I was born in Ghana: I lived there for probably the first seven or eight years of my life. My family still goes back very often. I wanted to pay homage to the country that I'm from. When I was thinking about names for the burger shop, I wanted to name it after my grandma because she was actually getting very sick—she was actually quite ill at the time of our opening. I wanted to name it after her to commemorate her. After that, I started thinking of more ways to incorporate Ghanaian culture. I considered smash beef burgers and how that is a very North American thing. People love it, and I wanted to tap into that to offer something like our Kumasi Burger, which is named after a city in Ghana. Or our Accra Burger, named for the capital of Ghana. It was cool to just find different ways to like shed light on Ghanian culture.

Are there other ways you share Ghanaian culture at Aunty Lucy’s?

Through music! We have different DJs every Monday putting out a Spotify playlist that range across a few genres: Ghanaian highlife, Afrobeats, hip-hop. Just a great mix of stuff to really educate people about what's happening in Ghana and all the positive things that are out there.

Are there Ghanaian flavours or seasoning techniques in the burger?

Historically, no. There’s just been Ghanaian inspiration through naming items on the menu, and weaving the culture through the base of the company. But starting at Annex, we’re going to offer jollof rice as a side. Jollof rice will be our first foray into Ghanian cuisine; I'm really excited for that, and I think our customers will be too.

Any changes in the menu?

We're gonna keep our menu pretty intact. We brought the Nima Sandwich back for a limited time, plus our new jollof rice side. We want to keep adding and subtracting various Ghanaian cuisines that are easy and palatable to folks who may be more used to typical Western cuisine. We also are offering beer on the patio now, so that’s another new and exciting thing we can offer our community. Adrian Forte still is still our overarching consulting chef.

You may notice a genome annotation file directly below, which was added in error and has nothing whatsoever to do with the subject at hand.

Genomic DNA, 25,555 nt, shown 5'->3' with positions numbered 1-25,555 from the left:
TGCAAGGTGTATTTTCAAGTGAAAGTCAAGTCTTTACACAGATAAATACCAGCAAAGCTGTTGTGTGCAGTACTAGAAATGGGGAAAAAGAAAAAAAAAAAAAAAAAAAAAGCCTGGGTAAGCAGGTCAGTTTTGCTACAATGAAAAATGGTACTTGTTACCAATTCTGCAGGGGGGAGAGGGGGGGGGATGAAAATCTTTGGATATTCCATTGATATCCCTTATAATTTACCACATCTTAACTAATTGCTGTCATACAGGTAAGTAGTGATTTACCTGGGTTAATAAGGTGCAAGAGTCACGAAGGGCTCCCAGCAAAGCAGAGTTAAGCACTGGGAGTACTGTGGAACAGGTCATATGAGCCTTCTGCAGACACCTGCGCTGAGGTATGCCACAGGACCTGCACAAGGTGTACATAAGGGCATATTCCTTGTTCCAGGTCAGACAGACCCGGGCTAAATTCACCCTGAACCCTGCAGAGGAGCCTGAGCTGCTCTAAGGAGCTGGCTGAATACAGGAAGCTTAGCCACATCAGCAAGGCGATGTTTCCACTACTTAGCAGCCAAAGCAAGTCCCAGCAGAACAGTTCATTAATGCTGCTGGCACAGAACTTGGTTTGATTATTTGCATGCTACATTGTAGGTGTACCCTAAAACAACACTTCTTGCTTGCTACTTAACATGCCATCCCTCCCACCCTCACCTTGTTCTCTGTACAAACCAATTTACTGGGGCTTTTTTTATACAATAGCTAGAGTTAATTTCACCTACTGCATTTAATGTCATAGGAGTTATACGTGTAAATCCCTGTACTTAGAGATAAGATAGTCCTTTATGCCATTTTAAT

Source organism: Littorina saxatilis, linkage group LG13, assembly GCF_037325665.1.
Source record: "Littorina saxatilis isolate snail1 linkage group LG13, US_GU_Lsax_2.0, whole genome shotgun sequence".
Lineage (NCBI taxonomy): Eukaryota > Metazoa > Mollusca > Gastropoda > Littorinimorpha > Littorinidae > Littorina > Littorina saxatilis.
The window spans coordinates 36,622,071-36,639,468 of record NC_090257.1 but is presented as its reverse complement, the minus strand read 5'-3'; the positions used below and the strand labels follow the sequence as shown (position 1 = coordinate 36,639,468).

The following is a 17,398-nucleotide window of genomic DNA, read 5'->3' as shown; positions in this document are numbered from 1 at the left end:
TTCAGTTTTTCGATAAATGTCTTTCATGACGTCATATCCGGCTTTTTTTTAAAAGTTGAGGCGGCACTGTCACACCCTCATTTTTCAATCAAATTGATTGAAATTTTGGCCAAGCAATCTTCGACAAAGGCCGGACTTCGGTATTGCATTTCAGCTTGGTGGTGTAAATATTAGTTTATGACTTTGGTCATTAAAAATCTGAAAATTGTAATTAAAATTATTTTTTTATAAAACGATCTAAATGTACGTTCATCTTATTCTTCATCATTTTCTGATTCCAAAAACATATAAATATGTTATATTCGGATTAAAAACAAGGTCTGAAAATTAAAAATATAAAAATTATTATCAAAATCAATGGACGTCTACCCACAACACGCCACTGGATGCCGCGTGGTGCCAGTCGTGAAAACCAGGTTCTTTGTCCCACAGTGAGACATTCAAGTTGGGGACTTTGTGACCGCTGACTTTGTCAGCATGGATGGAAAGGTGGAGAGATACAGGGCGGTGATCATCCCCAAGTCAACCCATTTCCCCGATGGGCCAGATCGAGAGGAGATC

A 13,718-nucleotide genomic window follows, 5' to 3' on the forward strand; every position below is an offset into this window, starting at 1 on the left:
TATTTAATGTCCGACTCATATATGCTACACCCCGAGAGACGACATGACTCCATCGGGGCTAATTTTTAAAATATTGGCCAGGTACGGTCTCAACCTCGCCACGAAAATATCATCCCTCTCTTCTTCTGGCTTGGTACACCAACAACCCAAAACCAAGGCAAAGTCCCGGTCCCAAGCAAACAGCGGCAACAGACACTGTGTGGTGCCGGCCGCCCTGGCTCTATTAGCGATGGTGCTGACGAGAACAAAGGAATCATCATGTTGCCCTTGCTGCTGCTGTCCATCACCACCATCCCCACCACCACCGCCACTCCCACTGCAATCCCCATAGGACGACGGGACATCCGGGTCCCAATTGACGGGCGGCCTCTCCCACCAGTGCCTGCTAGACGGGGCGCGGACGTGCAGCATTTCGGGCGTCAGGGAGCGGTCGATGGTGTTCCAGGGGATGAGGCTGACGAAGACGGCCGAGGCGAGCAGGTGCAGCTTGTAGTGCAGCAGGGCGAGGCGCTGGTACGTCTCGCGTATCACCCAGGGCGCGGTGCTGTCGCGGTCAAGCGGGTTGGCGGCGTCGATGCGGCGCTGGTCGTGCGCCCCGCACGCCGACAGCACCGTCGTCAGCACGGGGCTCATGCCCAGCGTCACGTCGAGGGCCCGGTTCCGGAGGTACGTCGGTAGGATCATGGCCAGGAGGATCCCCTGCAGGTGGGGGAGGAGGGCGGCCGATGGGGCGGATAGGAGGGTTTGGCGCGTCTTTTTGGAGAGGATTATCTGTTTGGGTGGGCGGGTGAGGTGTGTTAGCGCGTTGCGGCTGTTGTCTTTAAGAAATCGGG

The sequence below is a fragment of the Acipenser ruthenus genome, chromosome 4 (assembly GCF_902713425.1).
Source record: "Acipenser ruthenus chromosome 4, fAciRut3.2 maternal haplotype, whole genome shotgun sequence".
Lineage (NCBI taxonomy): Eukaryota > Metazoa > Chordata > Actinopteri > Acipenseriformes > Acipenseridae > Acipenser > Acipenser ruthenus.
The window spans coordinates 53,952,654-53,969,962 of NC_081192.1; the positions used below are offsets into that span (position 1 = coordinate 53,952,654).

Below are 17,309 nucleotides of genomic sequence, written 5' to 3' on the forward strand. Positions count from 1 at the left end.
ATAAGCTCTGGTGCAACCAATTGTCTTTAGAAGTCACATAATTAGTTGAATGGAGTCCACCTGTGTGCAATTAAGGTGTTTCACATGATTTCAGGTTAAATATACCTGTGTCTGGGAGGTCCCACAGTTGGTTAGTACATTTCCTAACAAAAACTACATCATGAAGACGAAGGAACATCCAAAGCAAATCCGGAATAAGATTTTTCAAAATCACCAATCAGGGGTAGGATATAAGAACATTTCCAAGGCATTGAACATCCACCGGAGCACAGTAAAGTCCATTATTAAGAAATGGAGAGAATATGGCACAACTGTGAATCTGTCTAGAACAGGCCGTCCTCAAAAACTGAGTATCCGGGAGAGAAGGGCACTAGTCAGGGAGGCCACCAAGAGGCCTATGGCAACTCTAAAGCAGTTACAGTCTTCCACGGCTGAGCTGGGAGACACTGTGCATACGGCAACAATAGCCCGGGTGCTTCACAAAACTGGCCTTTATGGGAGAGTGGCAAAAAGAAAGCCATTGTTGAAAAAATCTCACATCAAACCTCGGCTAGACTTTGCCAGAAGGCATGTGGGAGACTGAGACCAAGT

What has it been like working with Adrian?

It’s amazing! I already knew him prior to collaborating: we had a lot of mutual friends. So we already knew each other. It’s been great to finally work together and become friends.

Talk to us about the Aunty Lucy’s community.

Lucy's ties into community during these times for a lot of people. There’s a lot happening in the world right now. People come by knowing that, in passing, they might see someone else that they know or could cross paths with a friend. We still respect social distancing and I think people still enjoy, the quick, you know, casual conversations you can still have in a safe distance when they stop by for their food.

We're very grateful to all the people that really rallied behind us and supported us and stood up for us. Big shoutout to Ryan from the Annex Hotel and Ruru Baked Ice Cream. Really, we're just grateful to Toronto.

Tell us about the original GOAT: Aunty Lucy!

She lived in Ghana her whole life was a really great woman that always believed in my ideas, and always supported me and was also so cheerful. She was a big family person. I basically learned from her to pursue what you want to do. Even when her health was failing, she always asked for me on the phone and was always checking in on me. She actually was buried the day we opened the first Aunty Lucy’s pop-up.

I wanted to find a way to commemorate her forever. I think she would have been really happy with the fact that there's a whole restaurant in North America named after her with people buying Ghanaian-inspired food.